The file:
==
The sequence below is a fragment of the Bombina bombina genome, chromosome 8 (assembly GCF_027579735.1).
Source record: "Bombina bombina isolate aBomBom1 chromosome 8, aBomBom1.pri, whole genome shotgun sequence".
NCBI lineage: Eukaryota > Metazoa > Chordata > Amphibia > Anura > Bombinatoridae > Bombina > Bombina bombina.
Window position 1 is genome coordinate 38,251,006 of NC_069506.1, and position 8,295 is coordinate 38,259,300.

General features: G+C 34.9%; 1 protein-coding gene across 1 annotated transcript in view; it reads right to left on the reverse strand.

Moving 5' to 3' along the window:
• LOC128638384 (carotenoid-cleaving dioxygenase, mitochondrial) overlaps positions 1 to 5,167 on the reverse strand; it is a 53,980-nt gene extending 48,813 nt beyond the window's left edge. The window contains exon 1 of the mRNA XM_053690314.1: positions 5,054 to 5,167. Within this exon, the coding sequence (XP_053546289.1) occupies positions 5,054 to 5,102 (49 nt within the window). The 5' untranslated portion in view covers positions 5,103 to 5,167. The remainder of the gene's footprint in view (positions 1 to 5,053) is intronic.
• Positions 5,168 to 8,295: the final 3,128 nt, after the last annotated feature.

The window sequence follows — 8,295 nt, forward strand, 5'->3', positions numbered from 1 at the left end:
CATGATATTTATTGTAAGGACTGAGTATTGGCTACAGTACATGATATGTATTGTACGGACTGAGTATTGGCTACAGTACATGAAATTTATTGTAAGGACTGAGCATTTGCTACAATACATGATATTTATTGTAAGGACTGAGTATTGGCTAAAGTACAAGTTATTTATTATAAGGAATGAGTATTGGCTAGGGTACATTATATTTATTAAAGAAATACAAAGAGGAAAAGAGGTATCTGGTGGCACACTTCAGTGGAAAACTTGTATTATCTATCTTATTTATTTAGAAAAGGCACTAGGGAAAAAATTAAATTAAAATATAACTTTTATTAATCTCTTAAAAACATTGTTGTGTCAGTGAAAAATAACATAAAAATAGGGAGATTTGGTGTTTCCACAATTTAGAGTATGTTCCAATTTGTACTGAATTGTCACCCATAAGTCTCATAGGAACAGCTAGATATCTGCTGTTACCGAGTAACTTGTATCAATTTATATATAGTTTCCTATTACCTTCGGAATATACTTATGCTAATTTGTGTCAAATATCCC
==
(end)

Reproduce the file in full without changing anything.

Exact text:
The sequence below is a fragment of the Bombina bombina genome, chromosome 8 (assembly GCF_027579735.1).
Source record: "Bombina bombina isolate aBomBom1 chromosome 8, aBomBom1.pri, whole genome shotgun sequence".
NCBI lineage: Eukaryota > Metazoa > Chordata > Amphibia > Anura > Bombinatoridae > Bombina > Bombina bombina.
Window position 1 is genome coordinate 38,251,006 of NC_069506.1, and position 8,295 is coordinate 38,259,300.

General features: G+C 34.9%; 1 protein-coding gene across 1 annotated transcript in view; it reads right to left on the reverse strand.

Moving 5' to 3' along the window:
• LOC128638384 (carotenoid-cleaving dioxygenase, mitochondrial) overlaps positions 1 to 5,167 on the reverse strand; it is a 53,980-nt gene extending 48,813 nt beyond the window's left edge. The window contains exon 1 of the mRNA XM_053690314.1: positions 5,054 to 5,167. Within this exon, the coding sequence (XP_053546289.1) occupies positions 5,054 to 5,102 (49 nt within the window). The 5' untranslated portion in view covers positions 5,103 to 5,167. The remainder of the gene's footprint in view (positions 1 to 5,053) is intronic.
• Positions 5,168 to 8,295: the final 3,128 nt, after the last annotated feature.

The window sequence follows — 8,295 nt, forward strand, 5'->3', positions numbered from 1 at the left end:
CATGATATTTATTGTAAGGACTGAGTATTGGCTACAGTACATGATATGTATTGTACGGACTGAGTATTGGCTACAGTACATGAAATTTATTGTAAGGACTGAGCATTTGCTACAATACATGATATTTATTGTAAGGACTGAGTATTGGCTAAAGTACAAGTTATTTATTATAAGGAATGAGTATTGGCTAGGGTACATTATATTTATTAAAGAAATACAAAGAGGAAAAGAGGTATCTGGTGGCACACTTCAGTGGAAAACTTGTATTATCTATCTTATTTATTTAGAAAAGGCACTAGGGAAAAAATTAAATTAAAATATAACTTTTATTAATCTCTTAAAAACATTGTTGTGTCAGTGAAAAATAACATAAAAATAGGGAGATTTGGTGTTTCCACAATTTAGAGTATGTTCCAATTTGTACTGAATTGTCACCCATAAGTCTCATAGGAACAGCTAGATATCTGCTGTTACCGAGTAACTTGTATCAATTTATATATAGTTTCCTATTACCTTCGGAATATACTTATGCTAATTTGTGTCAAATATCCC